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31 of 31 people found the following review helpful
4.0 out of 5 stars A good start to the series...
Set in Paris, this thriller from Peter May is the first to feature forensic scientist Enzo Macleod. A Scot now living in Cahors in France, Enzo takes on a bet with some friends that, using new scientific methods of detection, he will be able to solve the mystery of the disappearance a decade earlier of brilliant university teacher Jacques Gaillard. What starts as an...
Published on 17 Sep 2011 by FictionFan

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17 of 18 people found the following review helpful
3.0 out of 5 stars An Enjoyable Read
Found this book interesting, but not riveting. The main character was appealing and there was a smattering of humour to amuse the reader. May, as usual knew the country and people well and described the locations in great detail. However I felt the plot was pretty far fetched and hard to believe. I also felt the storyline was slow in places and found I was starting to...
Published 14 months ago by M. Harris


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31 of 31 people found the following review helpful
4.0 out of 5 stars A good start to the series..., 17 Sep 2011
By 
FictionFan (Kirkintilloch, Scotland) - See all my reviews
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Set in Paris, this thriller from Peter May is the first to feature forensic scientist Enzo Macleod. A Scot now living in Cahors in France, Enzo takes on a bet with some friends that, using new scientific methods of detection, he will be able to solve the mystery of the disappearance a decade earlier of brilliant university teacher Jacques Gaillard. What starts as an interesting intellectual puzzle soon turns into a full-blown thriller as Enzo begins to uncover a conspiracy involving some of the elite of French political and academic life.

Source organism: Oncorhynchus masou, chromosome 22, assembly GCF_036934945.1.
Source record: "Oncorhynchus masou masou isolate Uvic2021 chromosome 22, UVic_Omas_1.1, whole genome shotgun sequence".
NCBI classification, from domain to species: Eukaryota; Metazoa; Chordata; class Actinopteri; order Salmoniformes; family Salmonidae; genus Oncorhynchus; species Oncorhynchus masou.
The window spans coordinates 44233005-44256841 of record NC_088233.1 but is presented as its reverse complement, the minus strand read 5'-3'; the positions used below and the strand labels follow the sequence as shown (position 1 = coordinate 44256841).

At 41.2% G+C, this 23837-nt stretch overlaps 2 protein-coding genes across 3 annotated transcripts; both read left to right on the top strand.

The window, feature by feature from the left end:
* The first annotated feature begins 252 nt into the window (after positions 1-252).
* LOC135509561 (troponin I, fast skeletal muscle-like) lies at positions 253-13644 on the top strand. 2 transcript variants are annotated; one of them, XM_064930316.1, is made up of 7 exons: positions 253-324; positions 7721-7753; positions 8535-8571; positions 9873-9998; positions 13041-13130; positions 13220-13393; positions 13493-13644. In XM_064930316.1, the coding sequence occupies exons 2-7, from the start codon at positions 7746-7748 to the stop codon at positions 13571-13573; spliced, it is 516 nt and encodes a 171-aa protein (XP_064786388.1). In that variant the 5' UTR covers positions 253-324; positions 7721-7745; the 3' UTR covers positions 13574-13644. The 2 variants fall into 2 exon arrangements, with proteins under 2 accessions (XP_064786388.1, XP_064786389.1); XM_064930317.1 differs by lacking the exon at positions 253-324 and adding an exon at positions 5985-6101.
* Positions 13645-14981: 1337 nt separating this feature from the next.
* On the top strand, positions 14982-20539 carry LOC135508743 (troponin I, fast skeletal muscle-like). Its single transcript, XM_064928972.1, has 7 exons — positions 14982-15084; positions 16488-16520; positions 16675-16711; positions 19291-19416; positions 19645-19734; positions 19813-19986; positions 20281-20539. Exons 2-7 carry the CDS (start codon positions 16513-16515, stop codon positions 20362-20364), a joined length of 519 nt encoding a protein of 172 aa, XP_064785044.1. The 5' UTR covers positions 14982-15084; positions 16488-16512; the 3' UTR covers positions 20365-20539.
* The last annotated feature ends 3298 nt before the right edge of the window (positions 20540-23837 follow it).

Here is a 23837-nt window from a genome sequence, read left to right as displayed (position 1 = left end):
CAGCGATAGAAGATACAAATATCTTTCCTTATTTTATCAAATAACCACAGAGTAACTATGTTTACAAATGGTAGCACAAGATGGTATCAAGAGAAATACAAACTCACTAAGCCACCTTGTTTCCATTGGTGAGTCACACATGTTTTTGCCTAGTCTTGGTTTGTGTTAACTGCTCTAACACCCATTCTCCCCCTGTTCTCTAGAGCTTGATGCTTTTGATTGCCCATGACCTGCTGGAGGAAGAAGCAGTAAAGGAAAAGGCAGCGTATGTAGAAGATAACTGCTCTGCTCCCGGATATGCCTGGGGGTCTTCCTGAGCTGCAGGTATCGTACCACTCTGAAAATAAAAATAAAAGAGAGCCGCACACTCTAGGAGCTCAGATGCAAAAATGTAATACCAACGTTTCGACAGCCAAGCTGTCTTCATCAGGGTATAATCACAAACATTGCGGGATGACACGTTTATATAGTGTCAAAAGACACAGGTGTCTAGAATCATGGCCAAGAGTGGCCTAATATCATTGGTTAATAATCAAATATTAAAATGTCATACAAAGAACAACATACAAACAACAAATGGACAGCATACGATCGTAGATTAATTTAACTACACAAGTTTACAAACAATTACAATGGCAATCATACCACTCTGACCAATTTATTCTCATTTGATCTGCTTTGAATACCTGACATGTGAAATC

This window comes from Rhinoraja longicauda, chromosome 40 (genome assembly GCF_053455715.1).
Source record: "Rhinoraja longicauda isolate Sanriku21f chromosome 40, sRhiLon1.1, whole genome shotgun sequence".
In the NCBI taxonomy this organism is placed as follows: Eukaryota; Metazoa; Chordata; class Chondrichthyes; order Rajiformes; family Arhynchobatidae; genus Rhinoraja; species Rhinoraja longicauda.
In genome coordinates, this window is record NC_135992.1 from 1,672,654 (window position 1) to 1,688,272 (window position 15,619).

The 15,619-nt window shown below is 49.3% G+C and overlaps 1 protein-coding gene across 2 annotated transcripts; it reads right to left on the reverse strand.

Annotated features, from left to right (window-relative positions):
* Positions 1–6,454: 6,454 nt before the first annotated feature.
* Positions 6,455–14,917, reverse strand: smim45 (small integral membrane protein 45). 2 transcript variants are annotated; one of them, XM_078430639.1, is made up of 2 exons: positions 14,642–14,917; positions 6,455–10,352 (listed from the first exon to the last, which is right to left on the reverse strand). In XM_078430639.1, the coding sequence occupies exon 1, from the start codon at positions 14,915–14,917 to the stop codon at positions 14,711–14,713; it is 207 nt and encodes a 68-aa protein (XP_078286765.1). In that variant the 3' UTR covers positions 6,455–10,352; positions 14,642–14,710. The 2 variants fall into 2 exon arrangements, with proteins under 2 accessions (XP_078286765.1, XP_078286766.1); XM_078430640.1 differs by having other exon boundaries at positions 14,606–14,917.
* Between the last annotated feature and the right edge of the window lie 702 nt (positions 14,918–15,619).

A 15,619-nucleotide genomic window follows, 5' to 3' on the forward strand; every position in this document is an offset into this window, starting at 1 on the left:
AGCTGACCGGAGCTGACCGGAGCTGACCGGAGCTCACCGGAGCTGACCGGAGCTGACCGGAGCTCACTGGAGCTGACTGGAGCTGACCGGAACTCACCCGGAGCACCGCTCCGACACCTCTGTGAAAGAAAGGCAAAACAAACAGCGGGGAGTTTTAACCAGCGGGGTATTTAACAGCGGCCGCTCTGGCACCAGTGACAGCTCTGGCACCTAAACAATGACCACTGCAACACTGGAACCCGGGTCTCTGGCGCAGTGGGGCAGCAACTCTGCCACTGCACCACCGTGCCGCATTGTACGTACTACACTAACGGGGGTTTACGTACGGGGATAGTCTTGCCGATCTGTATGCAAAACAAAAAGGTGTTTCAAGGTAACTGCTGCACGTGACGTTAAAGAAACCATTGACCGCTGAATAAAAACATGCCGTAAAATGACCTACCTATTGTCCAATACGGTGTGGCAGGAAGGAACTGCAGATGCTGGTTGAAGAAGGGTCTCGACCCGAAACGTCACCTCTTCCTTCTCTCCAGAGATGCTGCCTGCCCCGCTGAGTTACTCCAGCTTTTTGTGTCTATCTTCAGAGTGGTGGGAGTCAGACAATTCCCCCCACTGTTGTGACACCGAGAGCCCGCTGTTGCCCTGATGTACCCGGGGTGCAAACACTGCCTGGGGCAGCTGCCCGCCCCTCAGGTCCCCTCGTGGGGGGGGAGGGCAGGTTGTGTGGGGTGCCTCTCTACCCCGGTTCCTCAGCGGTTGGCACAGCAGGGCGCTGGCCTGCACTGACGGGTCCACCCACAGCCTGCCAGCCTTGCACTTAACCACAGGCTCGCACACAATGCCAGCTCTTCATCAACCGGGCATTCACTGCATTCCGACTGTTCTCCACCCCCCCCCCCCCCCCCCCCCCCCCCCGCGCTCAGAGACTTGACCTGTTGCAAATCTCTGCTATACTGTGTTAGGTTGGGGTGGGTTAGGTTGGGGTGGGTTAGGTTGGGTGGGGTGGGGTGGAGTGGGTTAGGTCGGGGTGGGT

While all the standard elements of the thriller are here - clues, conspiracies, chases, danger - what raises Peter May's novels above the average is the sense of place he conveys, based on what is clearly meticulous research. This book takes us on a journey through France and each place is described with a deft touch that lets us get to know it without being overwhelmed by unnecessary detail. Much of the book is set in Paris and, while showing us the city that any tourist will recognise, May also goes deeper, giving us insights into the workings of the structures and systems that produce the top people in government and commerce. He also uses his fine descriptive writing and eye for detail to paint a vivid picture of the catacombs that exist beneath the city.

As often happens in the first of a series, it took some time for all the characters to be introduced and for their back-stories to be filled out and this made the early part of the book a little slow. I also felt that sometimes the way Enzo was able to work out the clues in the plot seemed a bit too easy - coincidence came into play a little too often. I didn't enjoy this quite as much as I did May's China thrillers (the first of which is The Firemaker) or the first book in his new trilogy set on Lewis (The Blackhouse), but nonetheless I thought it was a good read with engaging characters and will certainly go on to read the next in the Enzo Files series.
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16 of 16 people found the following review helpful
4.0 out of 5 stars A suspenseful hunt through France, 4 Feb 2009
By 
L. J. Roberts (Oakland, CA, USA) - See all my reviews
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First Sentence: He finds himself in a cobbled courtyard, breath hissing back at him from buttressed walls.

Enzo Macleod left his first wife, daughter Katie and job as a career in forensics in Scotland and is now a teacher in Cahors, France and father to Sophie after losing her mother in childbirth. He is trying to reconnect with Katie, now living in Paris and is worried about 18-year-old Sophie and her boyfriend. He has accepted a high-stakes bet from his childhood friend, Simon, now a lawyer, to solve a 10-year-old closed case.

Jacques Guillard was a graduate of the prestigious Ecole Nationale d'Administration (ENA), and an advisor to the Prime Minster when his book on the History of French Cinema caused him to be `instructed' to become an teacher at ENA. Then, he disappeared.

Now, due to construction in Paris, a tin truck has been unearthed containing a skull and several other items which lead him on a path to other trunks, more bodies and, possibly, his own death.